FIG. 2 discloses the control interface circuit 20 responsive to the digital output from the touch screen to provide an analog output to tracker 18. Interface circuit 20 comprises respective x and y axis channels. The respective x axis channel and y axis channel are substantially identical circuitry. The x axis channel is, therefore, shown in detail and the y axis channel is shown in detail only where it differs. Respective x and y inputs to the interface 20 from the touch screen include the position count (CLK) input, a polarity input for quandrant identification, a reset pulse to clear counters, and an overflow signal (XIK) from the decade counter used to initialize the count stream.

As shown with respect to the x axis channel, the x polarity input is coupled through an inverter 22 to an input of a digital-to-analog converter 24 for identifying the hemisphere x-axis value. The position count or clock input is coupled through an inverter 26 to a 4-bit binary counter 28. Counter 28 is connected in series with similar counters 30 and 32. The selected outputs from counters 28, 30 and 32 are coupled through a hemisphere logic circuit 34 to the digital-to-analog converter 24 inputs. Logic circuit 34 is an array of exclusive OR gates having two inputs and a single output. One input of each of the OR gates is coupled in parallel with the other gates directly to the non-inverted polarity input signal. Each of the other inputs are coupled to respective counter outputs to establish the digital count input to converter 24. Thus the least significant bit is coupled from terminal 11 of counter 28 through gate 34A to terminal 11 of D/A converter 24. Similarly, counter 30 has output terminals 12, 9, 8, and 11 coupled respectively through gates 34B-E to terminals 10, 9, 8, and 7 of converter 24. Likewise, counter 32 has outputs 12 and 9 coupled through respective gates F and G to respective terminals 6 and 5 of the converter. Terminal 14 of counter 28 receives the input count from inverter 26. As the count progresses, data is coupled from terminal 11 of counter 28 to terminal 14 of counter 30 and similarly ripples through to counter 32.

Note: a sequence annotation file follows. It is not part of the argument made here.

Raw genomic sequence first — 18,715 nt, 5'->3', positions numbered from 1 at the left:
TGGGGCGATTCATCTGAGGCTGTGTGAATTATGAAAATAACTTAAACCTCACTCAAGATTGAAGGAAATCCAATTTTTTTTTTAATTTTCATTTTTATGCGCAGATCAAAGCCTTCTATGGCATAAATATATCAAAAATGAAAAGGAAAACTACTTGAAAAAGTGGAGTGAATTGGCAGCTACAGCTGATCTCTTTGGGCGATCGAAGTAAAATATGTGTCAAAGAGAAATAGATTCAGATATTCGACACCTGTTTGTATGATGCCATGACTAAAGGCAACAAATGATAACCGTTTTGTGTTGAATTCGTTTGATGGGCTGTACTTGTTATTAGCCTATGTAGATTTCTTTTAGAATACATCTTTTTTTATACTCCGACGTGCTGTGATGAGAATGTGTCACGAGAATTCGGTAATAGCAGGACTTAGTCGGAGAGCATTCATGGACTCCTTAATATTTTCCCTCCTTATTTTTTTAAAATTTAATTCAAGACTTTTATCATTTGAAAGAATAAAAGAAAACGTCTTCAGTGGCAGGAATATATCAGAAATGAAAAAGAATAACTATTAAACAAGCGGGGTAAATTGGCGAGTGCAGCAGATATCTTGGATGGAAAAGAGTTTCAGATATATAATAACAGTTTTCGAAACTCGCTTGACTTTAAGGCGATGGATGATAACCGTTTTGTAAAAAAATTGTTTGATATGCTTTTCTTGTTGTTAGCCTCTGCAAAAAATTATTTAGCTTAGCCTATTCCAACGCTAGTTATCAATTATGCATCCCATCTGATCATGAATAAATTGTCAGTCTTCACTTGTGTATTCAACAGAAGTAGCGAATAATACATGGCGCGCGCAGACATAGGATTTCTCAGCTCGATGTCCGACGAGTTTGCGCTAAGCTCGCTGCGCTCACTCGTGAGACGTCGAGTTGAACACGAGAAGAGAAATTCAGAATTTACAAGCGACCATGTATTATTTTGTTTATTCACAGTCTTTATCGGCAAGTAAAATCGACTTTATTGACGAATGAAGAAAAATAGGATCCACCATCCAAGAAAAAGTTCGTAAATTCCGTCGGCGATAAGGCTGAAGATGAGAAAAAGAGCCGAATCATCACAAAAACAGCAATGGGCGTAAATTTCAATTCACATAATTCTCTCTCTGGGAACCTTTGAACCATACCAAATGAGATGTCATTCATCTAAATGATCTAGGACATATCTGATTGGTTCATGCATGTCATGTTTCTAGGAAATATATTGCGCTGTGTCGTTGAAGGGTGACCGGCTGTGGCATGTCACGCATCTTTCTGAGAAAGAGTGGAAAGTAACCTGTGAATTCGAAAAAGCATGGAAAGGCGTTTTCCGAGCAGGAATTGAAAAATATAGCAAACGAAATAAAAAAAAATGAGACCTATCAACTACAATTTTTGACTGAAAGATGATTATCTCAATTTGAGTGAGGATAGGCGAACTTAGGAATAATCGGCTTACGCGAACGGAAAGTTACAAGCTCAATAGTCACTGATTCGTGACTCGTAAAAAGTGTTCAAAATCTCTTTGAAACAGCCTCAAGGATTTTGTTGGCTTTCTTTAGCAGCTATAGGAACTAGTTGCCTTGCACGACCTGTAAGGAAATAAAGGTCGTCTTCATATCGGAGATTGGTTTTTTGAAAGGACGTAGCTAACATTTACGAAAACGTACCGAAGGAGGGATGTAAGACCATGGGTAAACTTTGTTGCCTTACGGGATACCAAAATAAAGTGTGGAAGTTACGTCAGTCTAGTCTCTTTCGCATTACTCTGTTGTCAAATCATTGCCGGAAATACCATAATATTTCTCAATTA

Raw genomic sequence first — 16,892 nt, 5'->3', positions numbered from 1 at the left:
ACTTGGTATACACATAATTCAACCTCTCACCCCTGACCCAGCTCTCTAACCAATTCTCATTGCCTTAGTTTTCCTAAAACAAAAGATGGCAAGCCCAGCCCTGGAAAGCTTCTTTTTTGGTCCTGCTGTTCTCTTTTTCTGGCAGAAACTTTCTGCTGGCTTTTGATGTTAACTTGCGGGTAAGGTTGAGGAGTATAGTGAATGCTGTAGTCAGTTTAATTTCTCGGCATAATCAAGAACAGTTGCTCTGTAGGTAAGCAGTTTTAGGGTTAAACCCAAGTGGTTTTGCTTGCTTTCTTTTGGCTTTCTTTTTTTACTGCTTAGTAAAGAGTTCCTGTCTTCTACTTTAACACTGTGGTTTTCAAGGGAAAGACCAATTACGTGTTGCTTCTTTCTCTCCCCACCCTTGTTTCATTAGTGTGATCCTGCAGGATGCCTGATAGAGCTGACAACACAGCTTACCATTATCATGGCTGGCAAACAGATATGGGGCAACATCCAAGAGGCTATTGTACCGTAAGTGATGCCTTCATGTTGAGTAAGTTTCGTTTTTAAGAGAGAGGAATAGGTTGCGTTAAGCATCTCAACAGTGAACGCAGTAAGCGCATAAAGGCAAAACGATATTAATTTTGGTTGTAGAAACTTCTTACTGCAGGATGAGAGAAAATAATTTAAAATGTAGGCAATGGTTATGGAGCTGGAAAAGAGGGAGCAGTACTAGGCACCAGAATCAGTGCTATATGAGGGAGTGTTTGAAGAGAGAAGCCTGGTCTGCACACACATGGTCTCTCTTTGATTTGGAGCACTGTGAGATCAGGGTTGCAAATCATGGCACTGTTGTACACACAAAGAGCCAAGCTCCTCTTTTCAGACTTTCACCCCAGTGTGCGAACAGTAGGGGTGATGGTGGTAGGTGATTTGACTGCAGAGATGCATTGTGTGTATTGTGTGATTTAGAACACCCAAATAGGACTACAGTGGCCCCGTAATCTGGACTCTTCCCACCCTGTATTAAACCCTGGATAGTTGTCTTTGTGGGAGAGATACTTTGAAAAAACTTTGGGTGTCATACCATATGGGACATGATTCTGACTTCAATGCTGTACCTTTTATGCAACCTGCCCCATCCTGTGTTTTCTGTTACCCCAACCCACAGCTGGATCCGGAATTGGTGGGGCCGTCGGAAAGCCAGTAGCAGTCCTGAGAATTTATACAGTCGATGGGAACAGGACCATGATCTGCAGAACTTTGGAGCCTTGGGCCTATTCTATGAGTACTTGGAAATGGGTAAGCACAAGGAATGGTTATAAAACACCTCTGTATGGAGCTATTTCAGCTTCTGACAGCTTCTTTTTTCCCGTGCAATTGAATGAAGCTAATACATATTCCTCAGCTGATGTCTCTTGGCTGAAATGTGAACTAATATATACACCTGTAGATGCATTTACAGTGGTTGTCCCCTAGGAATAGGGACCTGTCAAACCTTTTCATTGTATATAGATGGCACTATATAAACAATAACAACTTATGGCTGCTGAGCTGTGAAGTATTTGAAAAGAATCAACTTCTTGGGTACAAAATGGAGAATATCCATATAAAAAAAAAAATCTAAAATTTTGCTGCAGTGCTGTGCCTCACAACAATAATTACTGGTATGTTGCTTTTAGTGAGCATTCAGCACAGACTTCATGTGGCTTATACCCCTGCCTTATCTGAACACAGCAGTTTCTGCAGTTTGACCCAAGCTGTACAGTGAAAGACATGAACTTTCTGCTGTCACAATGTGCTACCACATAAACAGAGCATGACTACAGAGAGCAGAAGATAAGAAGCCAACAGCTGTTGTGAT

A first operational amplifier has a negative input coupled to terminal 1 of D/A converter 24 to receive the first output therefrom. Amplifier 36 has an output coupled to provide the voltage output indicative of axis position to the tracker 18, and coupled to provide a feedback signal to the converter 24. The second output terminal 2 of converter 24 is coupled to a negative input of an operational amplifier 38. The output of amplifier 38 is coupled back to the negative input through a resistance R1 to provide feedback and to the negative input of amplifier 36 through a resistance R2. Appropriate supply voltage identified as Vcc and system ground is supplied to the respective components. The positive inputs to amplifiers 36 and 38 are also coupled to ground. A reference voltage, Vref, is coupled to converter 24 and through a resistance R3 to the negative input of amplifier 38. Amplifiers 36 and 38 convert the current output from converter 24 to a bipolar voltage output.

The circuitry which differs between the two channels is that which receives the reset pulse and initializes the count through Y1K, since the beginning count is 1000 on x-axis and 2000 on y-axis. A single triggered flip-flop is coupled to receive the x axis reset input pulse. An X1K input is also coupled through an inverter 42 to the flip-flop, and the output of the flip-flop is connected in parallel to the three counters for resetting the counters.

The x axis reset input pulse is coupled to the clear input of a dual, triggered flip-flop 44 and through an inverter 46 to one input of an OR gate 48. An Y1K input is coupled to a clock input of flip-flop 44 and to one input of an OR gate 50. The output of flip-flop 44 is coupled as the other input to gate 50. The output of gate 50 is coupled as the other input to gate 48 and the output of gate 48 is coupled to the terminals 2 and 3 of the respective counters for resetting the counters. Additionally, the y-channel polarity input is inverted to match the conventional quadrant of the touch screen for signal processing. Thus the inverter 22 output of the y channel goes to the exclusive OR gates instead of the converter.

The slight difference in the x and y axis input circuits are due to the initialized digital count differences. In screen 14, the analog-to-digital converter count initializes to 1000 in the x domain but initializes to 2000 in the y domain, hence the overflow is detected differently on each axis. If both circuits of the screen overlay did initialize to the same value, the x and y reset inputs of control interface 20 would be identical.